Renascence School Education News - private school

Monday, March 30, 2015

The Gender Gap in Reading

Education Next – Tom Loveless

“This week marks the release of the 2015 Brown Center Report on American Education, the fourteenth issue of the series. One of the three studies in the report, “Girls, Boys, and Reading,” examines the gender gap in reading. Girls consistently outscore boys on reading assessments. They have for a long time. A 1942 study in Iowa discovered that girls were superior to boys on tests of reading comprehension, vocabulary, and basic language skills. [i] Girls have outscored boys on the National Assessment of Educational Progress (NAEP) reading assessments since the first NAEP was administered in 1971. I hope you’ll read the full study—and the other studies in the report—but allow me to summarize the main findings of the gender gap study here.”(more)

Sunday, March 29, 2015

Young Girls Are Much, Much Better Readers Than Boys, And Have Been For A Long Time

The Huffington Post – Rebecca Klein

“The gap between boys’ and girls’ respective reading abilities has been getting a lot of attention lately, but the trend itself is not new. Girls have been better readers than boys for a long, long time, according to a report released Tuesday by the Brown Center on Education Policy at the Brookings Institution. The annual report analyzes three topics in contemporary education through the lens of up-to-date research. This year, the report looked at the effectiveness of the Common Core state standards, the relationship between student engagement and academic achievement, and the gender gap in reading. Below are three key insights into gender gaps the report provided:.”(more)

Saturday, March 28, 2015

Boys More Likely Than Girls to Underperform Academically

The U.S. News – Allie Bidwell

“There’s an education gap in academic performance, but it’s not the one you’re probably thinking about. Male students are significantly more likely than female students to be less engaged with school, to have low skills and poor academic achievement, to leave school early and to be overall low achievers in reading, math and science, according to a new report from the Organisation for Economic Co-Operation and Development, or OECD. The report analyzes the scores of 15-year-old students on the Programme for International Student Assessment exam over time to determine why boys are more likely to fail to meet baseline requirements for proficiency in those three core subjects. Across more than 30 OECD countries in 2012, 14 percent of boys and 9 percent of girls did not meet baseline-level proficiency in any of the three core subjects, the report found.”(more)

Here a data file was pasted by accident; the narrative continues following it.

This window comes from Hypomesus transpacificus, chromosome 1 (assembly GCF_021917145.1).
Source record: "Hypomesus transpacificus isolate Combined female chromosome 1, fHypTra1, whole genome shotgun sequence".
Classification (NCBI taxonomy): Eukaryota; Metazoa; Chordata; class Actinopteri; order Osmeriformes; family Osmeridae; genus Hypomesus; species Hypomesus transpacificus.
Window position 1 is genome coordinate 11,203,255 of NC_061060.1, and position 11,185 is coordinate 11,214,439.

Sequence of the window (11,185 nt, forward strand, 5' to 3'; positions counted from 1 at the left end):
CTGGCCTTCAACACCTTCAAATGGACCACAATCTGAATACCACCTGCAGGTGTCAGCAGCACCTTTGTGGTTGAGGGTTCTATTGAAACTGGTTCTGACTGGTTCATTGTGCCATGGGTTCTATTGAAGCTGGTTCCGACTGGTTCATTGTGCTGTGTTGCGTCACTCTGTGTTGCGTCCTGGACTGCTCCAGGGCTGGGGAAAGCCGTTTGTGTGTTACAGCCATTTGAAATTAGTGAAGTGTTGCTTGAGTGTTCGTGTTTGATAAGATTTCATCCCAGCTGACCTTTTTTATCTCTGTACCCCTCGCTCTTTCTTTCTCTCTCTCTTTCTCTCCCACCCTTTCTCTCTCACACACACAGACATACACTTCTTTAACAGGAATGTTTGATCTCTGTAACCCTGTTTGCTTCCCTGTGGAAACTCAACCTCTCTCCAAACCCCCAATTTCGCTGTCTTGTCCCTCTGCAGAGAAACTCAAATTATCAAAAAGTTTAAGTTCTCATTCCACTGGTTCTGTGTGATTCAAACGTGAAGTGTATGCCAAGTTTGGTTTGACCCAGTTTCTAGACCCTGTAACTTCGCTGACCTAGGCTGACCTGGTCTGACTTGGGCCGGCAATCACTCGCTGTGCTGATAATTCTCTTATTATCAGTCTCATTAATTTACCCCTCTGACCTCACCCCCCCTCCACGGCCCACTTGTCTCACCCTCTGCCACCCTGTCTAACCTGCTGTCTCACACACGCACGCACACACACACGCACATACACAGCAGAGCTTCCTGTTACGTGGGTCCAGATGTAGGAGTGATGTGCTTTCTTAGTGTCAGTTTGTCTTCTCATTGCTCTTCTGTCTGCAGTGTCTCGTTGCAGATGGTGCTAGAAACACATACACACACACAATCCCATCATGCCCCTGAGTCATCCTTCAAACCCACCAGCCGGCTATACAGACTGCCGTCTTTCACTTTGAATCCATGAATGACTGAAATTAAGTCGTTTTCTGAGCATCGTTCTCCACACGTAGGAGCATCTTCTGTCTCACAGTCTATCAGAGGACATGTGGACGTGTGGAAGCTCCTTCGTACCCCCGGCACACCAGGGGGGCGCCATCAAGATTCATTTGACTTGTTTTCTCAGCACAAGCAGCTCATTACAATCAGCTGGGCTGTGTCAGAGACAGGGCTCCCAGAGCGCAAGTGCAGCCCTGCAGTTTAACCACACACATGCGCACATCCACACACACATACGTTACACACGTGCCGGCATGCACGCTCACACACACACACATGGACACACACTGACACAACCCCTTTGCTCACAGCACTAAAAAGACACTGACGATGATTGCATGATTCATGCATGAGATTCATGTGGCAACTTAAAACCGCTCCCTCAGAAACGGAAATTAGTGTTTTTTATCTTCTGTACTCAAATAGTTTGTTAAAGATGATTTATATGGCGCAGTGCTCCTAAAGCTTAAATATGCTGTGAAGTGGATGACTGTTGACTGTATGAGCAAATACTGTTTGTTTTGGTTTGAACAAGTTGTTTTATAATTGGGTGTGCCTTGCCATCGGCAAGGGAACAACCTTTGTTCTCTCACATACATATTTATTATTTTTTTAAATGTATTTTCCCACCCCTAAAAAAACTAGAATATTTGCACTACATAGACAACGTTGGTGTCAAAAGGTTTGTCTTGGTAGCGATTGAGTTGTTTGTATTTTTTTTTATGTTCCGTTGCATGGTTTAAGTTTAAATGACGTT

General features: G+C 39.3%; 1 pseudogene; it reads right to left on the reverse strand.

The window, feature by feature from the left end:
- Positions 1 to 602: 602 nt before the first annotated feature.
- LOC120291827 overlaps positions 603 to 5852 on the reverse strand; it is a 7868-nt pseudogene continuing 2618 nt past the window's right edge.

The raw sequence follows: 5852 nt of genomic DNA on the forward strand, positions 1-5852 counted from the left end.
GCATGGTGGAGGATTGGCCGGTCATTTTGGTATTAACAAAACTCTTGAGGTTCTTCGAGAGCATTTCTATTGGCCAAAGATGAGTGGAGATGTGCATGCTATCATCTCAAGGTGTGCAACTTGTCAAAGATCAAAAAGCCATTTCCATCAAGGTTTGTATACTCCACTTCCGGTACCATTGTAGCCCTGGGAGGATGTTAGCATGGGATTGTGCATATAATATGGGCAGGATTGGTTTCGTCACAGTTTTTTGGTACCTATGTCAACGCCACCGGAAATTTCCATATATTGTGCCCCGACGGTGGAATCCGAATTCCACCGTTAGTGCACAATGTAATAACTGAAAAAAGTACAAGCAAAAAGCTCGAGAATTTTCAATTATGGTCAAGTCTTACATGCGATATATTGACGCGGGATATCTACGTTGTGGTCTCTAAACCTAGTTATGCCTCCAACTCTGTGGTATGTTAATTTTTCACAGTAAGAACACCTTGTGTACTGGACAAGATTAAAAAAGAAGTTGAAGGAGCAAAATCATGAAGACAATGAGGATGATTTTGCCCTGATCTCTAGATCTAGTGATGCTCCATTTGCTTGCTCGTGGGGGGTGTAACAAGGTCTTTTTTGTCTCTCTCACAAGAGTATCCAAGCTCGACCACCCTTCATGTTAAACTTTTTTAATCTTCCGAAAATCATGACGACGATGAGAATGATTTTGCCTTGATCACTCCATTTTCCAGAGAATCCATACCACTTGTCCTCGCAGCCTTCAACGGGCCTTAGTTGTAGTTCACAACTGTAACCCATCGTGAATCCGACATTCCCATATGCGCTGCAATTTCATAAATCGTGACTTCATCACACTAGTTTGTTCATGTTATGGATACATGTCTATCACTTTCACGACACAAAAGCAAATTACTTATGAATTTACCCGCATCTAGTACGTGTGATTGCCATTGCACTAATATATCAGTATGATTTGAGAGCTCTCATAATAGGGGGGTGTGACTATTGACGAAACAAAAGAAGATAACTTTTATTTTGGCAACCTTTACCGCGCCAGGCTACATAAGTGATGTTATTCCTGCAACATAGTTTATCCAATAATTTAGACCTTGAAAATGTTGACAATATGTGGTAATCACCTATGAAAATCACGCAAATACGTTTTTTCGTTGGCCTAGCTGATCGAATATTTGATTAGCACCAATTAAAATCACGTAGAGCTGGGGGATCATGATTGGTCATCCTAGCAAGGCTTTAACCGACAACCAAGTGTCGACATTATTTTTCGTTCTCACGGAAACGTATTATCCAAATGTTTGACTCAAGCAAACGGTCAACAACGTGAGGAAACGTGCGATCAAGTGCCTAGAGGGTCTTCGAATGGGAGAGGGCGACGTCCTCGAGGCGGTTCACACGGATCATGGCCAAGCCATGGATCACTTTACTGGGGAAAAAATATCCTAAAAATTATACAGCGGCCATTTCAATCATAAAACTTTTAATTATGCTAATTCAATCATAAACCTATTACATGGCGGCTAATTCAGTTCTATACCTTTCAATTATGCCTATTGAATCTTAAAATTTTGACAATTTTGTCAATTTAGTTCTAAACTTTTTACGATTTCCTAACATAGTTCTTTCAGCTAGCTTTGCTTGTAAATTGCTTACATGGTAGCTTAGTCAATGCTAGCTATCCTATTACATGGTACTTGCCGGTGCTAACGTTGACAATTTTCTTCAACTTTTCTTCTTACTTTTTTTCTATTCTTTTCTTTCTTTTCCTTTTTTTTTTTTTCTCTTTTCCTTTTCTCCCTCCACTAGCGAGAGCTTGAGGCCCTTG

Friday, March 27, 2015

Educators Can Boost Women’s Role in Computing, Engineering, Report Says

Education Week – Benjamin Herold

“Women remain dramatically underrepresented in the fields of engineering and computing, necessitating a wide range of strategies to minimize gender bias…In 2013, just 26 percent of computing professionals and 12 percent of working engineers were women, according to the AAUW, a Washington-based nonprofit advocacy group…The group’s report, “Solving the Equation: The Variables for Women’s Success in Engineering and Computing,” cites a wide range of research indicating that it is students’ interest in STEM, not their performance in related academic subjects, that is most closely associated with their pursuit of degrees and careers in engineering and computing”…The AAUW recommends that employers and universities address a range of “structural and cultural barriers” to greater female involvement in computing and engineering…”(more)

Wednesday, March 25, 2015

Young Girls Are Much, Much Better Readers Than Boys, And Have Been For A Long Time

The Huffington Post – Rebecca Klein

“The gap between boys’ and girls’ respective reading abilities has been getting a lot of attention lately, but the trend itself is not new. Girls have been better readers than boys for a long, long time, according to a report released Tuesday by the Brown Center on Education Policy at the Brookings Institution. The annual report analyzes three topics in contemporary education through the lens of up-to-date research. This year, the report looked at the effectiveness of the Common Core state standards, the relationship between student engagement and academic achievement, and the gender gap in reading. Below are three key insights into gender gaps the report provided:”(more)